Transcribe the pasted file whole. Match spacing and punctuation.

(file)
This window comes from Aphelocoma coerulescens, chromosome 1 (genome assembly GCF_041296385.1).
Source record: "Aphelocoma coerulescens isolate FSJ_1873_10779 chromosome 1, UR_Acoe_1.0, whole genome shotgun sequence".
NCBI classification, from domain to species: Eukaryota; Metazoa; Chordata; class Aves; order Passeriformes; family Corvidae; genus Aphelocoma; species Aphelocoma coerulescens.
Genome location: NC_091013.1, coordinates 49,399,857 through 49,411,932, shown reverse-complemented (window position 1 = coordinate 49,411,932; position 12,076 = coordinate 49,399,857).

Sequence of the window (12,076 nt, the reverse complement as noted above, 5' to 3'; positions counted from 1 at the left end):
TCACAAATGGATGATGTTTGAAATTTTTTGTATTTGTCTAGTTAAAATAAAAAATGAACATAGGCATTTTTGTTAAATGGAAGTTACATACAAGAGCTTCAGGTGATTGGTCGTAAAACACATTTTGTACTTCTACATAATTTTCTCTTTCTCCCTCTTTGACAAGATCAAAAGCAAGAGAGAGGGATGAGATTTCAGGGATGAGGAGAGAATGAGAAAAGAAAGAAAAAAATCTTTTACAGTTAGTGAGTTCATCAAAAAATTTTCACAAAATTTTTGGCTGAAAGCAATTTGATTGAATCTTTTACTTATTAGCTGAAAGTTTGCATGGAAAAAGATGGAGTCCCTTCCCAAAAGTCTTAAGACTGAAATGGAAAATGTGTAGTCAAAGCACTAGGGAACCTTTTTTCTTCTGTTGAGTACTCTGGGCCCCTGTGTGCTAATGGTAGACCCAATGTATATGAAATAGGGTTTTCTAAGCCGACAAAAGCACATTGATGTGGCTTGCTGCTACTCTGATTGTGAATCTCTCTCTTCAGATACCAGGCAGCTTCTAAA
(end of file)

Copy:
This window comes from Aphelocoma coerulescens, chromosome 1 (genome assembly GCF_041296385.1).
Source record: "Aphelocoma coerulescens isolate FSJ_1873_10779 chromosome 1, UR_Acoe_1.0, whole genome shotgun sequence".
NCBI classification, from domain to species: Eukaryota; Metazoa; Chordata; class Aves; order Passeriformes; family Corvidae; genus Aphelocoma; species Aphelocoma coerulescens.
Genome location: NC_091013.1, coordinates 49,399,857 through 49,411,932, shown reverse-complemented (window position 1 = coordinate 49,411,932; position 12,076 = coordinate 49,399,857).

Sequence of the window (12,076 nt, the reverse complement as noted above, 5' to 3'; positions counted from 1 at the left end):
TCACAAATGGATGATGTTTGAAATTTTTTGTATTTGTCTAGTTAAAATAAAAAATGAACATAGGCATTTTTGTTAAATGGAAGTTACATACAAGAGCTTCAGGTGATTGGTCGTAAAACACATTTTGTACTTCTACATAATTTTCTCTTTCTCCCTCTTTGACAAGATCAAAAGCAAGAGAGAGGGATGAGATTTCAGGGATGAGGAGAGAATGAGAAAAGAAAGAAAAAAATCTTTTACAGTTAGTGAGTTCATCAAAAAATTTTCACAAAATTTTTGGCTGAAAGCAATTTGATTGAATCTTTTACTTATTAGCTGAAAGTTTGCATGGAAAAAGATGGAGTCCCTTCCCAAAAGTCTTAAGACTGAAATGGAAAATGTGTAGTCAAAGCACTAGGGAACCTTTTTTCTTCTGTTGAGTACTCTGGGCCCCTGTGTGCTAATGGTAGACCCAATGTATATGAAATAGGGTTTTCTAAGCCGACAAAAGCACATTGATGTGGCTTGCTGCTACTCTGATTGTGAATCTCTCTCTTCAGATACCAGGCAGCTTCTAAA